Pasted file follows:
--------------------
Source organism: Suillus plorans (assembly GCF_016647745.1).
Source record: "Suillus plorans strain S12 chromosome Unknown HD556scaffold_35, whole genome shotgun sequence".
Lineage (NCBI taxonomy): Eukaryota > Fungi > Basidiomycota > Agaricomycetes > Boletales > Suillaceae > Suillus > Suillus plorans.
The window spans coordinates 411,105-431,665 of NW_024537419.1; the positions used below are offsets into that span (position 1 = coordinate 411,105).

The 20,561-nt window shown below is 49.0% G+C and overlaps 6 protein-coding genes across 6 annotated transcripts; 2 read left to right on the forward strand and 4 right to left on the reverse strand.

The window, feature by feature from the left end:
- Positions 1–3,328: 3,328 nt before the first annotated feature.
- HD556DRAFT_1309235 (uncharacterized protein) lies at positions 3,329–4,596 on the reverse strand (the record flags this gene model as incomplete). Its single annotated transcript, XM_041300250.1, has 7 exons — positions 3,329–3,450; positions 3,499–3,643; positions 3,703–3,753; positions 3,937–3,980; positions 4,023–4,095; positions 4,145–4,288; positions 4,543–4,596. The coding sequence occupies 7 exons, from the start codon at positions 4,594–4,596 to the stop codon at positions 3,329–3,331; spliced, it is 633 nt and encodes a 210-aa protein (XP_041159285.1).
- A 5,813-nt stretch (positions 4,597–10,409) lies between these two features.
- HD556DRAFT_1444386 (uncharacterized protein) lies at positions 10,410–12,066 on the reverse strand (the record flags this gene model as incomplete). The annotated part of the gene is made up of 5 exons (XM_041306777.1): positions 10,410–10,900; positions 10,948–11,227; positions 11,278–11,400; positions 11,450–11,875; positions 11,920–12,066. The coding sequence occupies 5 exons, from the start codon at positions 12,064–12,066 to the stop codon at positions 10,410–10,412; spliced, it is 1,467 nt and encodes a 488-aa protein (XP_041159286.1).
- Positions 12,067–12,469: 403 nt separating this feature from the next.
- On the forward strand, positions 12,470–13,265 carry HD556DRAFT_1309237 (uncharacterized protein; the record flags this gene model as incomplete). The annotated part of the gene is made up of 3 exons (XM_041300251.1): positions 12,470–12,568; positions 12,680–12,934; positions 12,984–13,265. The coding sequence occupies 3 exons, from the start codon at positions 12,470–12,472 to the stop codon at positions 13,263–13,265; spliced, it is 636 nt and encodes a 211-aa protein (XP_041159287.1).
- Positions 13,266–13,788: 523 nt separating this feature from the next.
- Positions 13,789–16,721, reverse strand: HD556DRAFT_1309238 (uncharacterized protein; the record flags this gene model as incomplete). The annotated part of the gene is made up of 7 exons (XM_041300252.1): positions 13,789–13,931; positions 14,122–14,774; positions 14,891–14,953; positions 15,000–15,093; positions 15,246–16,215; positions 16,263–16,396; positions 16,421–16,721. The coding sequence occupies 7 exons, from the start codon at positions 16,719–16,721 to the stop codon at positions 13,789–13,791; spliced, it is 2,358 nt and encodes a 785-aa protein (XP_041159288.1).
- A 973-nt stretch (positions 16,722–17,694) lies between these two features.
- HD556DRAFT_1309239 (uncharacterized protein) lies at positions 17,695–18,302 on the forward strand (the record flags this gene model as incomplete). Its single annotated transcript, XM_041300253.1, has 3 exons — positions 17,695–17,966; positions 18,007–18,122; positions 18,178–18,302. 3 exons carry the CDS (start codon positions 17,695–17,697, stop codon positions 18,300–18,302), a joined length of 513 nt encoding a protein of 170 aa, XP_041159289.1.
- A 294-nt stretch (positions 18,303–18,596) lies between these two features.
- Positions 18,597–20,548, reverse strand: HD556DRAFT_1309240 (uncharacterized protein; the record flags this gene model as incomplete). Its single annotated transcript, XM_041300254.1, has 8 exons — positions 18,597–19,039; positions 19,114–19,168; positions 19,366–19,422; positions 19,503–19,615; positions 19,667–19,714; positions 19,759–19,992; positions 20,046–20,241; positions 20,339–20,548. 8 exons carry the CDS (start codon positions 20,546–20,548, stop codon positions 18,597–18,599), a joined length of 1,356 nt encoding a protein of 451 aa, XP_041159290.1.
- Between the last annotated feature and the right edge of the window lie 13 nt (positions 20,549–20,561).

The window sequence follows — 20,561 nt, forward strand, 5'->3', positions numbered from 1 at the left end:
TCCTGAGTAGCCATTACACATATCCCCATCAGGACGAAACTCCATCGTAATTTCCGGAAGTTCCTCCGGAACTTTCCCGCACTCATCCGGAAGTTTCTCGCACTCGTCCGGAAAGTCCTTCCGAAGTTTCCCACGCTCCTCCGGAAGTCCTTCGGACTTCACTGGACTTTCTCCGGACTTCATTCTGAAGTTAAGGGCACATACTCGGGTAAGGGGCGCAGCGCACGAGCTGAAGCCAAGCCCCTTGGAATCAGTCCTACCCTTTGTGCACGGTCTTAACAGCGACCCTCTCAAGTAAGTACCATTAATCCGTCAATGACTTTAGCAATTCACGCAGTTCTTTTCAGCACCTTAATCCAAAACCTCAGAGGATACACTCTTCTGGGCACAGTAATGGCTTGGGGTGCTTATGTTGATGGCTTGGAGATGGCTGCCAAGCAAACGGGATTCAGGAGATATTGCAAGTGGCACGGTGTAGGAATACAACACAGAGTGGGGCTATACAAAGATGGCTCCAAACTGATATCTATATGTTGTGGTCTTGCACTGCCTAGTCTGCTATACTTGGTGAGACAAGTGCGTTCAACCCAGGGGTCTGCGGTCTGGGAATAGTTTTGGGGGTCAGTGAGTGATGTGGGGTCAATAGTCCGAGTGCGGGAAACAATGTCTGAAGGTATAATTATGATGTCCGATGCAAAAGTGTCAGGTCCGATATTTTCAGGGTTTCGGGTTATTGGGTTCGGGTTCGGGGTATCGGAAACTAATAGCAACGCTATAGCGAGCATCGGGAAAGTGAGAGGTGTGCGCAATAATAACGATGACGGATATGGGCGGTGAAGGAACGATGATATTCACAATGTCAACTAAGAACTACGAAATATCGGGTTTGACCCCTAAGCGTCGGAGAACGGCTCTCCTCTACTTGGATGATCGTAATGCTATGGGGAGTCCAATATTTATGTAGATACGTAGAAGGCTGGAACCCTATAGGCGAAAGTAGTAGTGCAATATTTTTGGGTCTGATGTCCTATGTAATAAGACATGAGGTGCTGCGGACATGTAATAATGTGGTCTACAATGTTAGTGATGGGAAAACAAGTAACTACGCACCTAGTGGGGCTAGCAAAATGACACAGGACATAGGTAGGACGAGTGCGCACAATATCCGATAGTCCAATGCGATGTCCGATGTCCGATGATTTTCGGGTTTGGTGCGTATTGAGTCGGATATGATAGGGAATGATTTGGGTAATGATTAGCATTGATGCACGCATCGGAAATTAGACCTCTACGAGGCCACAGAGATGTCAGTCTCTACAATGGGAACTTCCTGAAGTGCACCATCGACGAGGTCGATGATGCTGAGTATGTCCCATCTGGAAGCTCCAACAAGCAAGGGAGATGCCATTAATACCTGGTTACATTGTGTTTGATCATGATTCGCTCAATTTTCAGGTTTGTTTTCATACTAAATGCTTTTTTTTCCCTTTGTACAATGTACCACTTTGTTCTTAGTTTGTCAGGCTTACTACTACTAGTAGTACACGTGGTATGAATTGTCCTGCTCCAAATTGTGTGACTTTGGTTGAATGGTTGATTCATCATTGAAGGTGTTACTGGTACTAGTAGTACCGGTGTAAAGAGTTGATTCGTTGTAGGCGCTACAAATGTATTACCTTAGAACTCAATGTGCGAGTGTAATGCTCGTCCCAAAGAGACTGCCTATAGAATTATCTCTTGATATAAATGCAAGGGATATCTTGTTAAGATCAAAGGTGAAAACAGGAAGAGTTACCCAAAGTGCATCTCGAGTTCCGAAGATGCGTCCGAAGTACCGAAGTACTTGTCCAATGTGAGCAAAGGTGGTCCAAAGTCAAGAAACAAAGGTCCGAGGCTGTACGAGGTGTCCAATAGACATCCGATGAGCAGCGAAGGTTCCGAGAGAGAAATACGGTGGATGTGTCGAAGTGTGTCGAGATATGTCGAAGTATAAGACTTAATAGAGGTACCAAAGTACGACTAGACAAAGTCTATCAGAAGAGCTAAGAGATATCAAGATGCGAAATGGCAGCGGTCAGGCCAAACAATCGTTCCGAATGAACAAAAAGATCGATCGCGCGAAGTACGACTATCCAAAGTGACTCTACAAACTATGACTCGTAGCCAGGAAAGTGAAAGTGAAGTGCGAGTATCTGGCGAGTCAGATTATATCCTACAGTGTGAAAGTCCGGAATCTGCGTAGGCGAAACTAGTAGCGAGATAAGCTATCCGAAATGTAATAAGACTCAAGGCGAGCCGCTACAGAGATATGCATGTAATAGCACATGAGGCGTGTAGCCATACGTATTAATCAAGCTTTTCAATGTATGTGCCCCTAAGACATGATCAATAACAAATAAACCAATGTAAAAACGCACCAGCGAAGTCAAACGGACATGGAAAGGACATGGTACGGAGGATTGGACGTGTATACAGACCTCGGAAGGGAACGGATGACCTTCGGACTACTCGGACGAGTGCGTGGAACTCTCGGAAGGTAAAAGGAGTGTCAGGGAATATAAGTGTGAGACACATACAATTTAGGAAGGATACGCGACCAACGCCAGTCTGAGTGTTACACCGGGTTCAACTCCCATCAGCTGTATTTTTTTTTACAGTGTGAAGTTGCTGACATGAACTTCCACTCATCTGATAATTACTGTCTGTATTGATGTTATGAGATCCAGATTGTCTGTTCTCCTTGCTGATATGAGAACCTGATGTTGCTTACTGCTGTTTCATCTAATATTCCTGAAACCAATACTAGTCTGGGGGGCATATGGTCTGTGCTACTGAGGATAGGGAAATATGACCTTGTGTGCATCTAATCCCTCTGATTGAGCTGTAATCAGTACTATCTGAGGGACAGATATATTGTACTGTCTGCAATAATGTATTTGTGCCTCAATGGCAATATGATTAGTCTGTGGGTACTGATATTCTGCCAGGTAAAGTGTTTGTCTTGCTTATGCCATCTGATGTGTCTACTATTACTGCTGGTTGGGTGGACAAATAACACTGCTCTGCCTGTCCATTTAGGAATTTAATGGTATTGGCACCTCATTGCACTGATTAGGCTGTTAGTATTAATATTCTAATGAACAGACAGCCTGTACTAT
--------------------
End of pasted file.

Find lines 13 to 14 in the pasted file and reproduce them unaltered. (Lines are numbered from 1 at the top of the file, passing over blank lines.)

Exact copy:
- Positions 13,266–13,788: 523 nt separating this feature from the next.
- Positions 13,789–16,721, reverse strand: HD556DRAFT_1309238 (uncharacterized protein; the record flags this gene model as incomplete). The annotated part of the gene is made up of 7 exons (XM_041300252.1): positions 13,789–13,931; positions 14,122–14,774; positions 14,891–14,953; positions 15,000–15,093; positions 15,246–16,215; positions 16,263–16,396; positions 16,421–16,721. The coding sequence occupies 7 exons, from the start codon at positions 16,719–16,721 to the stop codon at positions 13,789–13,791; spliced, it is 2,358 nt and encodes a 785-aa protein (XP_041159288.1).